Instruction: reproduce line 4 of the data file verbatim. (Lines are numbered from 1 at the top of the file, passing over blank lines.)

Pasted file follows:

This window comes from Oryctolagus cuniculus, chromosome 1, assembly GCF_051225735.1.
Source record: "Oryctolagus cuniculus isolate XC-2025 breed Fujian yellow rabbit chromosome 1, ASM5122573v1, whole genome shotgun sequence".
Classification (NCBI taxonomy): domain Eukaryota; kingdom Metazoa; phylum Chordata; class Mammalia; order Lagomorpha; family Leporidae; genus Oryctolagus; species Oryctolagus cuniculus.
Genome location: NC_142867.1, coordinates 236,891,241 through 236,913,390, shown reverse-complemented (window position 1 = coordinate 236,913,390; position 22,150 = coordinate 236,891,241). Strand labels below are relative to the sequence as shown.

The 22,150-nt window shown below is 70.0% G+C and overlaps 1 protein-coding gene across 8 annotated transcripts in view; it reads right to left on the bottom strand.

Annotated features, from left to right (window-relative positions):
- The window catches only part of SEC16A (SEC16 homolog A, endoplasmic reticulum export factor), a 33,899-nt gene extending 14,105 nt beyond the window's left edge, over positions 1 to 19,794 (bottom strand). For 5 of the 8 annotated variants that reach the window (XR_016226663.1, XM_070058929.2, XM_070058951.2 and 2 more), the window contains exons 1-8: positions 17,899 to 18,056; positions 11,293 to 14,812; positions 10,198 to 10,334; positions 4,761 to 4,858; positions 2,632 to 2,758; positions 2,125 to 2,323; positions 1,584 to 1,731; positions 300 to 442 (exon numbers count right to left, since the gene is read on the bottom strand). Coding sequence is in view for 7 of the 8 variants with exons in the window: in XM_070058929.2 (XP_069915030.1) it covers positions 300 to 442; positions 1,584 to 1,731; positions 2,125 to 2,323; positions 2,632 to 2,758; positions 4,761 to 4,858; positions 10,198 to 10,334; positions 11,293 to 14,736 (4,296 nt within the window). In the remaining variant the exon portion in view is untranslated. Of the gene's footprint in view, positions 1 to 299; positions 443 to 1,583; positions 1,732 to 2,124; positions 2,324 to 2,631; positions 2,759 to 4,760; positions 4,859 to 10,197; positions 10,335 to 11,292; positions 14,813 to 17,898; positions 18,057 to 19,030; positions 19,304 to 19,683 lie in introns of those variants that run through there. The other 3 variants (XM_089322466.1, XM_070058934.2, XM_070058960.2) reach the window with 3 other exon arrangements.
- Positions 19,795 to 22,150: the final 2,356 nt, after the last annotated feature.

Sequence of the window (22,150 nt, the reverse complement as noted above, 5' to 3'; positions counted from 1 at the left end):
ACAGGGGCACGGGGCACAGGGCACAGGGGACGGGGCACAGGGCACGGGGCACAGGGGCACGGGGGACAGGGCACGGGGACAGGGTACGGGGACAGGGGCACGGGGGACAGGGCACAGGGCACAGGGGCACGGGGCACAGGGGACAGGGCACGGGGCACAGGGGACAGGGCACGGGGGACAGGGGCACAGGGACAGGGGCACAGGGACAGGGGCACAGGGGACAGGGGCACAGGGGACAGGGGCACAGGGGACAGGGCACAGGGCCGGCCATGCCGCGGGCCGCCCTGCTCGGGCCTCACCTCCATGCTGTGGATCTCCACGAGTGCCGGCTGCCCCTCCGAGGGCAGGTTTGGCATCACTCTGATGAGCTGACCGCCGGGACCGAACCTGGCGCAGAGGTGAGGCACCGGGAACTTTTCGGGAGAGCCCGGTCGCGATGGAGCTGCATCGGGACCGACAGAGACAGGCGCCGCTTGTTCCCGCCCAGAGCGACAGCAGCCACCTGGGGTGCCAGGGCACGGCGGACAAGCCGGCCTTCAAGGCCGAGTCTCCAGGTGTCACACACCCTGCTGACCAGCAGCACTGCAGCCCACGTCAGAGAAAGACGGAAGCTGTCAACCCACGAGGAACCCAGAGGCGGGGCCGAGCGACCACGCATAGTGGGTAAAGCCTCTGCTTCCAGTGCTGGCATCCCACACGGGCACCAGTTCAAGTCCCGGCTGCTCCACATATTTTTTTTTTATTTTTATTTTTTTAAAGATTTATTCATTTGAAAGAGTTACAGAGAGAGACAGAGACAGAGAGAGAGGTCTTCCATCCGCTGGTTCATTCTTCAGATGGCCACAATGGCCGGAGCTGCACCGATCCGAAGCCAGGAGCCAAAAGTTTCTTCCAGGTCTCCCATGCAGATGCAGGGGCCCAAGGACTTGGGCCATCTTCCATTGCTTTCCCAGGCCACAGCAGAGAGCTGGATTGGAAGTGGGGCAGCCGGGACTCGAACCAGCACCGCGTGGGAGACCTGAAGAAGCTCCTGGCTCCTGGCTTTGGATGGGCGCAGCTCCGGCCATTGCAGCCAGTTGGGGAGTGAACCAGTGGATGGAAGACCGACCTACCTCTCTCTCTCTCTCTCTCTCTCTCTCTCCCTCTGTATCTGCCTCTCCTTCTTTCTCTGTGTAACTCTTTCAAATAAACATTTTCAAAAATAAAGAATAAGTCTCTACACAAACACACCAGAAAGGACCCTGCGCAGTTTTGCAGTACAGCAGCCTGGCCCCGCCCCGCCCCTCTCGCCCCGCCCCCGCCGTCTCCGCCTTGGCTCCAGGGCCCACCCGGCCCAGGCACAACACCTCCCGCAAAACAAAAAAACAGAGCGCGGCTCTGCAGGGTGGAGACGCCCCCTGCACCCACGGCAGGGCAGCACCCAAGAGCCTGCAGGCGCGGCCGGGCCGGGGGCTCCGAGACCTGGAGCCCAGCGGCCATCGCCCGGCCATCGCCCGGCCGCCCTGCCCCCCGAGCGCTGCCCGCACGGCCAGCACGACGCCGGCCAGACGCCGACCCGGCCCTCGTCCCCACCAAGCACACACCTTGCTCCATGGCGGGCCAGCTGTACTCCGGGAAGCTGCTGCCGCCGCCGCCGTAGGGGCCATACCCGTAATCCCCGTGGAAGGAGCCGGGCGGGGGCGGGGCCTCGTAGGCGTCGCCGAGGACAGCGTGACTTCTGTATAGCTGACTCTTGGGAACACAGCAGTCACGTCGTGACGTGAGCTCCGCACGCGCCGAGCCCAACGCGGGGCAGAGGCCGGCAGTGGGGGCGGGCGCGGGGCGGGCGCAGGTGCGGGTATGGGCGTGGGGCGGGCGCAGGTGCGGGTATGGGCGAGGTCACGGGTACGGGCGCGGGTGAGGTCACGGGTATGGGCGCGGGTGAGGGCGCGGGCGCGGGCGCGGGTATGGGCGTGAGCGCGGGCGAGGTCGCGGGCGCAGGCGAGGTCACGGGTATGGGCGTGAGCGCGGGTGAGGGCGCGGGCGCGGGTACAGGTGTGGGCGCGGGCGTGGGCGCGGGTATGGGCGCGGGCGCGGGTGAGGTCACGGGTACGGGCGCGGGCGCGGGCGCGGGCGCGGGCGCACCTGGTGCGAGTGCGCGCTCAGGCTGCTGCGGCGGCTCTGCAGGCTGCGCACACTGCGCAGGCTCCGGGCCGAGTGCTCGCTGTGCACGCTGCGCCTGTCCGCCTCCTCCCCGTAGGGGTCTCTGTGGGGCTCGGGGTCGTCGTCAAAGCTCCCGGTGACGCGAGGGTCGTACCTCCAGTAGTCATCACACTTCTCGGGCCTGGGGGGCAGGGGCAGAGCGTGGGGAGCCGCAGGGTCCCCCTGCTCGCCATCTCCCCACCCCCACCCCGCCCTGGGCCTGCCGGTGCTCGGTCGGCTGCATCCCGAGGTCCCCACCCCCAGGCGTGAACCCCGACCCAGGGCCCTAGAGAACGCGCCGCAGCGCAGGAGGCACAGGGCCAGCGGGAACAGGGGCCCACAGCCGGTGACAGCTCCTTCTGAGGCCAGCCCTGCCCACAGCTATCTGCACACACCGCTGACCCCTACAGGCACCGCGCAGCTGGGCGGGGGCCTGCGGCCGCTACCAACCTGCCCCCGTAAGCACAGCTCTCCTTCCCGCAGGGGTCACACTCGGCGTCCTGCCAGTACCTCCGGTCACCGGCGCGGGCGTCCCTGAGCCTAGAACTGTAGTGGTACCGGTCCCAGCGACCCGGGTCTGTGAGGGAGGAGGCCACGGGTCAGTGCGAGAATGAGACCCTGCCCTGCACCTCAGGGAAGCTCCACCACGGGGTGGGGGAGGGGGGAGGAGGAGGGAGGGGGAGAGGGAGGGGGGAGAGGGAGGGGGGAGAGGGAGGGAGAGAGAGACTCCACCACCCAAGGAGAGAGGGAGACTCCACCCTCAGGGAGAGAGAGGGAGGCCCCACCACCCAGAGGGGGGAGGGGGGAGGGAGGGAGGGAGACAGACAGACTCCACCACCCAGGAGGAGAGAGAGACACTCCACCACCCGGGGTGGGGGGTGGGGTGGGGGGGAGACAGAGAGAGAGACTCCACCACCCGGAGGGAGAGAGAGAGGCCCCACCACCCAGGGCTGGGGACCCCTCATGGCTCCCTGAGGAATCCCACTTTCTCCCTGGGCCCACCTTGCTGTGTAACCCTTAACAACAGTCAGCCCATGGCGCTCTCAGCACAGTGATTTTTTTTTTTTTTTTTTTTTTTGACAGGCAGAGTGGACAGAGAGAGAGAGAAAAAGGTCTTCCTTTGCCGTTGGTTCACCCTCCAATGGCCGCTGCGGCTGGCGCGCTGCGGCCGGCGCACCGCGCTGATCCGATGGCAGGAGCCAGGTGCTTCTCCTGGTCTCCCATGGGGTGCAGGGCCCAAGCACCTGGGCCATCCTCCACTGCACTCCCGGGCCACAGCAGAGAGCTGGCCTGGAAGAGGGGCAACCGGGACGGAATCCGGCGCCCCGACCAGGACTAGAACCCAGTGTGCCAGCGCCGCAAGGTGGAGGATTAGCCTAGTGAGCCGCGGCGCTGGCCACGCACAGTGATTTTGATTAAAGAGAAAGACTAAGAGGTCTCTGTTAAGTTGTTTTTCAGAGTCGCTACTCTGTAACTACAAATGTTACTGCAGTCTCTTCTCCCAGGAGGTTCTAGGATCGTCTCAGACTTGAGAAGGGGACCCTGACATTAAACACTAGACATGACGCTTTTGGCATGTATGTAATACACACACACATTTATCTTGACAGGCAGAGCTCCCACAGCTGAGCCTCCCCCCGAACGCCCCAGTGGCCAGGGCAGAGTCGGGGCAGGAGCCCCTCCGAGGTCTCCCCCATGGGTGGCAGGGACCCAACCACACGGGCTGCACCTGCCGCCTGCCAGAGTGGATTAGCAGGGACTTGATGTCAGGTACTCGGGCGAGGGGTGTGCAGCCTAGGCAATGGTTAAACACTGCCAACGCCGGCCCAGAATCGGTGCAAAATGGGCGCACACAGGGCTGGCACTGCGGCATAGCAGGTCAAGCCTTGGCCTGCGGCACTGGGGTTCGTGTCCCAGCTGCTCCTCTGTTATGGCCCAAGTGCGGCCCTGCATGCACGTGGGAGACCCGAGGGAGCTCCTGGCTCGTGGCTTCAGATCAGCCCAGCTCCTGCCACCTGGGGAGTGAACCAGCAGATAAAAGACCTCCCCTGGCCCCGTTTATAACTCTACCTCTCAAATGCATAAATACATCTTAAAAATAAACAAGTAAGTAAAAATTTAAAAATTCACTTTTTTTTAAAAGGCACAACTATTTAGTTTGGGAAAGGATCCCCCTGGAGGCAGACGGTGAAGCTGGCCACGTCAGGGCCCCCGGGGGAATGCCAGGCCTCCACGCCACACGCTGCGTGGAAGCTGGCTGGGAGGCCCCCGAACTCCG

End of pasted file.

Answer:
Genome location: NC_142867.1, coordinates 236,891,241 through 236,913,390, shown reverse-complemented (window position 1 = coordinate 236,913,390; position 22,150 = coordinate 236,891,241). Strand labels below are relative to the sequence as shown.